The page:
He is the most enigmatic figure in Taiwanese politics. Admired by many, loathed by some but courted by most, he has commanded attention in all of the island's key elections and helped decide the outcome in the most crucial ones since Taiwan embraced full-blown democracy in the 1990s.

Ma Ying-jeou

Selection of lightweight from Taiwan's ruling party a sign of weakness

Without the usual boisterous and contentious primary election, and without the traditional backroom wheeling and dealing among party elders and luminaries to decide their next presidential candidate, Taiwan's ruling political party, the KMT, has moved with uncharacteristic alacrity to select a political lightweight to compete against opposition Democratic Progressive Party heavyweight candidate Tsai Ing-wen in next year's election.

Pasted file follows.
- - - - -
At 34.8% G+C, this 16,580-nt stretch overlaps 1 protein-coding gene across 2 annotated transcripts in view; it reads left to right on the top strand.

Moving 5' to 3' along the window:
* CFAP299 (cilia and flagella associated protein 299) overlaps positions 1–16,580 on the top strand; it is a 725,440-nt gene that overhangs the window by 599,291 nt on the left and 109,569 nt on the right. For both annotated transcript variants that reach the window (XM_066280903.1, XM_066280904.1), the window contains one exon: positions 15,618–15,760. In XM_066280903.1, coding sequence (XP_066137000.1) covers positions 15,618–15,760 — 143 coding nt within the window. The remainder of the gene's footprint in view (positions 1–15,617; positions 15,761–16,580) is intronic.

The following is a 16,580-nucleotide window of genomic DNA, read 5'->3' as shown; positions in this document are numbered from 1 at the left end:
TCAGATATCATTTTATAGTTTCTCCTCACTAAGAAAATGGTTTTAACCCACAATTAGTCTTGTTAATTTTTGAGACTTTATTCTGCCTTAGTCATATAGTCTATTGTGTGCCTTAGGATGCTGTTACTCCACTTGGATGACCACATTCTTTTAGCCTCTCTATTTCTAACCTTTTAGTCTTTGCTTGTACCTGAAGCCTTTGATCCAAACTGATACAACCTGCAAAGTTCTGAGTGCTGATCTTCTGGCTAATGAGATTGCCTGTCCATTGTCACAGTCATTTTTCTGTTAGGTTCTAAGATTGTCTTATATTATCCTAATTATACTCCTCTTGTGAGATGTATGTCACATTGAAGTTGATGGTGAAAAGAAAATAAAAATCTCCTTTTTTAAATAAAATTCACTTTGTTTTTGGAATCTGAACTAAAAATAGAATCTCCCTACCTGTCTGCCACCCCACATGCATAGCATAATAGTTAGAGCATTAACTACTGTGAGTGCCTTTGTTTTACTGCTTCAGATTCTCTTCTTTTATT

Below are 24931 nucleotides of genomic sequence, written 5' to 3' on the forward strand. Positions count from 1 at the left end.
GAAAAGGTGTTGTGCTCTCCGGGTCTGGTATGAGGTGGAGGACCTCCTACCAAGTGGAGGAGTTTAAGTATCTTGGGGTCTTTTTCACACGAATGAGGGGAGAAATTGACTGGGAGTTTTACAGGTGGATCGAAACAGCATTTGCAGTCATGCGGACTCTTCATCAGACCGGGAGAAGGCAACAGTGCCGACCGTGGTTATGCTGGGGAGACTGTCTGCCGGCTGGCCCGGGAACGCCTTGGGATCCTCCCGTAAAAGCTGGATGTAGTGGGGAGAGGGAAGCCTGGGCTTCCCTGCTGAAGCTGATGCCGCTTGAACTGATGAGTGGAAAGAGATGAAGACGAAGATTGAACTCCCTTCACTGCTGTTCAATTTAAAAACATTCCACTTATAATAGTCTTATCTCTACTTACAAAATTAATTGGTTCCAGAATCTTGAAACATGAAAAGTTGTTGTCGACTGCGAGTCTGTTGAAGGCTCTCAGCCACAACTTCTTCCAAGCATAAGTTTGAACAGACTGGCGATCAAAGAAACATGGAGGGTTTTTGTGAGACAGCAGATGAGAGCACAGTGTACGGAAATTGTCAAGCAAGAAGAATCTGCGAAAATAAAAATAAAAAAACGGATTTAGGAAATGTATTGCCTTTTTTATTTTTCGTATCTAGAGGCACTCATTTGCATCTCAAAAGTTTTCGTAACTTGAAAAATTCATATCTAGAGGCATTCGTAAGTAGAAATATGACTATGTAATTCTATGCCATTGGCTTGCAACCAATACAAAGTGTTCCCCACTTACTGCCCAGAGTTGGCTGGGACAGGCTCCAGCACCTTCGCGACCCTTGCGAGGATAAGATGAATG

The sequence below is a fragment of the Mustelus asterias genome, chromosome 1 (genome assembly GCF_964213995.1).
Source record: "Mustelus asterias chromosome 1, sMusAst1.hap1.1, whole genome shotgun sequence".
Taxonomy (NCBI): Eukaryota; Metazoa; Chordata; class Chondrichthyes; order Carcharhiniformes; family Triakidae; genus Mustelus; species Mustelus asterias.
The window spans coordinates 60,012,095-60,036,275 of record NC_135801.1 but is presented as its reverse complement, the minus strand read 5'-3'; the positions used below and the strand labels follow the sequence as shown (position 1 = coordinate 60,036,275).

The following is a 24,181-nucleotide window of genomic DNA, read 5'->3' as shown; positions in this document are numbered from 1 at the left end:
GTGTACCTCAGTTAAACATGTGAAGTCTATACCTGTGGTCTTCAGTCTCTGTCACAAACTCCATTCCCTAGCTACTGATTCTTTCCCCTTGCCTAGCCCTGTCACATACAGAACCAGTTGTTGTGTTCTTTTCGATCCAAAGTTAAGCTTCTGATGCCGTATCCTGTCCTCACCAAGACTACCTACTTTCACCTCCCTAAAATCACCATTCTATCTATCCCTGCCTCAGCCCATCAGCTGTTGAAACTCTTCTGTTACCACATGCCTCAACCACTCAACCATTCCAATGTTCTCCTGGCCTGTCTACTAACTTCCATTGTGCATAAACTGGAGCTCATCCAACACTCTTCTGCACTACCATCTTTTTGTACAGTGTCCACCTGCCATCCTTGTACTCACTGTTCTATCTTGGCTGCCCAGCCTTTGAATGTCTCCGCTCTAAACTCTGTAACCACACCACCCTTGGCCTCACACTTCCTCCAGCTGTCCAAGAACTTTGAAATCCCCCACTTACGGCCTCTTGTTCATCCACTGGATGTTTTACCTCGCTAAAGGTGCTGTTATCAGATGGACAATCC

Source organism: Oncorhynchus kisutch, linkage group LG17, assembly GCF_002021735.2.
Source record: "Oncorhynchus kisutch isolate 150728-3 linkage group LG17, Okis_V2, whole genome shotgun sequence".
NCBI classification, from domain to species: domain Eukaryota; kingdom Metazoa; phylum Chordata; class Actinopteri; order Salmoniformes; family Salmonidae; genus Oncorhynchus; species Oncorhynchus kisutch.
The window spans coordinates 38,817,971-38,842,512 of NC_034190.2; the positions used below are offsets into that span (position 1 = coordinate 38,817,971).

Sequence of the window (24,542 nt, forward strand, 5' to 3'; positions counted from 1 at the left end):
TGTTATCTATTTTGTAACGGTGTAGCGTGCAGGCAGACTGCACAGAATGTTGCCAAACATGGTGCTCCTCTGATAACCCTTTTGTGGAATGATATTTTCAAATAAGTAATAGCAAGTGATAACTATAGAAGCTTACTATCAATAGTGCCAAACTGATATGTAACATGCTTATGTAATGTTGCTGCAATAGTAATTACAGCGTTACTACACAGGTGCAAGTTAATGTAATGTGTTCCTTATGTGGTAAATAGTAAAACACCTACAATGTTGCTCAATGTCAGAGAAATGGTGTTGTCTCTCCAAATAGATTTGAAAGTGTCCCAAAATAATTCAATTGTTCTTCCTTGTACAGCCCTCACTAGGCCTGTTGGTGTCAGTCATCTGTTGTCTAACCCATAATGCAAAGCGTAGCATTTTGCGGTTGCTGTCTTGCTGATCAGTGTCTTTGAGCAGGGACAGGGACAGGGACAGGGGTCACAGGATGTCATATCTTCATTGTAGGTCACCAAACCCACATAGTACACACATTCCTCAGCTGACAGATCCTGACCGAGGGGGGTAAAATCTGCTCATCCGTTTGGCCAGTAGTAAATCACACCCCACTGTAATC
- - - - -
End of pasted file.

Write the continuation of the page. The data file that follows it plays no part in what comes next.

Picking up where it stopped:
The Chinese government's sinking credibility

The worst domestic maritime tragedy since China's Communists came to power — the still-unexplained capsizing of a Yangtze River cruise ship that claimed more than 440 lives in the dark of night June 1 — has generated worldwide media attention.

(AP Photo)

China's bizarre anti-Japanese TV and movie kitsch backfires

China's sustained, state-mobilized anti-Japanese propaganda campaign, one that has permeated the main news, arts and entertainment industries, has run into a wave of domestic criticism, as many World War II-themed anti-Japanese dramas on television have come across as bizarre, vulgar, even pornographic kitsch. The campaign is causing public revulsion and condemnation.